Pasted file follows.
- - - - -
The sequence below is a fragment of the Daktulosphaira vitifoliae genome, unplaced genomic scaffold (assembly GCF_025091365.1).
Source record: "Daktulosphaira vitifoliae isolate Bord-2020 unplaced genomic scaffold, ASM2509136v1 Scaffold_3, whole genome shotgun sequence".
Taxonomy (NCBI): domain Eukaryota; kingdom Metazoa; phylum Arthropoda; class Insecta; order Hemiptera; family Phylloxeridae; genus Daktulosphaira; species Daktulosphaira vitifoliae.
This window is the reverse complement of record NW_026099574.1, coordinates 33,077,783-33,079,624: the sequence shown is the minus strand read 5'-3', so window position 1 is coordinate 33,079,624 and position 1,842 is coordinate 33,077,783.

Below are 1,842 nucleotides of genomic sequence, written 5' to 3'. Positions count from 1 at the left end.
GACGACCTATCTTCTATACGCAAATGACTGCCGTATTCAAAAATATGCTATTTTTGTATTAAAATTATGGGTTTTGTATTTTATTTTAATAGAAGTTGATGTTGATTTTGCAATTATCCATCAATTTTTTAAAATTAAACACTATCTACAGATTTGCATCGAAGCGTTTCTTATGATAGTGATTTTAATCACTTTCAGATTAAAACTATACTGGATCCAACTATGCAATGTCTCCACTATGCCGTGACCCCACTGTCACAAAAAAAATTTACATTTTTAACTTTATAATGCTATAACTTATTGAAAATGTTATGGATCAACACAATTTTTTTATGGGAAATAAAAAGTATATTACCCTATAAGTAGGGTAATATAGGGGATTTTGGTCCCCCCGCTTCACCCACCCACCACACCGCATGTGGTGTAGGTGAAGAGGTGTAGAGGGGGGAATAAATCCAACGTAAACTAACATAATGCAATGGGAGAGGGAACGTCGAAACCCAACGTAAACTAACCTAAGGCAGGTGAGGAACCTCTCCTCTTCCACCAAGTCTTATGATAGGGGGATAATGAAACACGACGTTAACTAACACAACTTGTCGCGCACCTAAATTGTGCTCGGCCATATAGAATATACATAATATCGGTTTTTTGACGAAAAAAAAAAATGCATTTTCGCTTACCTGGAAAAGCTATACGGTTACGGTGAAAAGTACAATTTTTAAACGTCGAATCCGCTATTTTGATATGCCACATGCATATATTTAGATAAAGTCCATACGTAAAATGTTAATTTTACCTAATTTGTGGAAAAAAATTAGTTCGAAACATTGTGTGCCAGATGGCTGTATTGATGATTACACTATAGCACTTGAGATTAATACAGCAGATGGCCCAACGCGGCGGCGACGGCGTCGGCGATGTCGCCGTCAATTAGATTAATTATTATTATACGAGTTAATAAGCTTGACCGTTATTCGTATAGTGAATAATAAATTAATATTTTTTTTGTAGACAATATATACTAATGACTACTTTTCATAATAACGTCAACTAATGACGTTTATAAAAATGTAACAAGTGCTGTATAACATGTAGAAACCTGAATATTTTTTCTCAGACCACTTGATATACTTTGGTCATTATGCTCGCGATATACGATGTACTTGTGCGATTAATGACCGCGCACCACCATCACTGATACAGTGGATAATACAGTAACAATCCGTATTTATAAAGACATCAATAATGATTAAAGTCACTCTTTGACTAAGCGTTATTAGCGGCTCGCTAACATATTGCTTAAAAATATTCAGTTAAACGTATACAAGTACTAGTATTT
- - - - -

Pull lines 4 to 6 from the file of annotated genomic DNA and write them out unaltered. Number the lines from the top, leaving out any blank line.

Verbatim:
This window is the reverse complement of record NW_026099574.1, coordinates 33,077,783-33,079,624: the sequence shown is the minus strand read 5'-3', so window position 1 is coordinate 33,079,624 and position 1,842 is coordinate 33,077,783.

Below are 1,842 nucleotides of genomic sequence, written 5' to 3'. Positions count from 1 at the left end.
GACGACCTATCTTCTATACGCAAATGACTGCCGTATTCAAAAATATGCTATTTTTGTATTAAAATTATGGGTTTTGTATTTTATTTTAATAGAAGTTGATGTTGATTTTGCAATTATCCATCAATTTTTTAAAATTAAACACTATCTACAGATTTGCATCGAAGCGTTTCTTATGATAGTGATTTTAATCACTTTCAGATTAAAACTATACTGGATCCAACTATGCAATGTCTCCACTATGCCGTGACCCCACTGTCACAAAAAAAATTTACATTTTTAACTTTATAATGCTATAACTTATTGAAAATGTTATGGATCAACACAATTTTTTTATGGGAAATAAAAAGTATATTACCCTATAAGTAGGGTAATATAGGGGATTTTGGTCCCCCCGCTTCACCCACCCACCACACCGCATGTGGTGTAGGTGAAGAGGTGTAGAGGGGGGAATAAATCCAACGTAAACTAACATAATGCAATGGGAGAGGGAACGTCGAAACCCAACGTAAACTAACCTAAGGCAGGTGAGGAACCTCTCCTCTTCCACCAAGTCTTATGATAGGGGGATAATGAAACACGACGTTAACTAACACAACTTGTCGCGCACCTAAATTGTGCTCGGCCATATAGAATATACATAATATCGGTTTTTTGACGAAAAAAAAAAATGCATTTTCGCTTACCTGGAAAAGCTATACGGTTACGGTGAAAAGTACAATTTTTAAACGTCGAATCCGCTATTTTGATATGCCACATGCATATATTTAGATAAAGTCCATACGTAAAATGTTAATTTTACCTAATTTGTGGAAAAAAATTAGTTCGAAACATTGTGTGCCAGATGGCTGTATTGATGATTACACTATAGCACTTGAGATTAATACAGCAGATGGCCCAACGCGGCGGCGACGGCGTCGGCGATGTCGCCGTCAATTAGATTAATTATTATTATACGAGTTAATAAGCTTGACCGTTATTCGTATAGTGAATAATAAATTAATATTTTTTTTGTAGACAATATATACTAATGACTACTTTTCATAATAACGTCAACTAATGACGTTTATAAAAATGTAACAAGTGCTGTATAACATGTAGAAACCTGAATATTTTTTCTCAGACCACTTGATATACTTTGGTCATTATGCTCGCGATATACGATGTACTTGTGCGATTAATGACCGCGCACCACCATCACTGATACAGTGGATAATACAGTAACAATCCGTATTTATAAAGACATCAATAATGATTAAAGTCACTCTTTGACTAAGCGTTATTAGCGGCTCGCTAACATATTGCTTAAAAATATTCAGTTAAACGTATACAAGTACTAGTATTT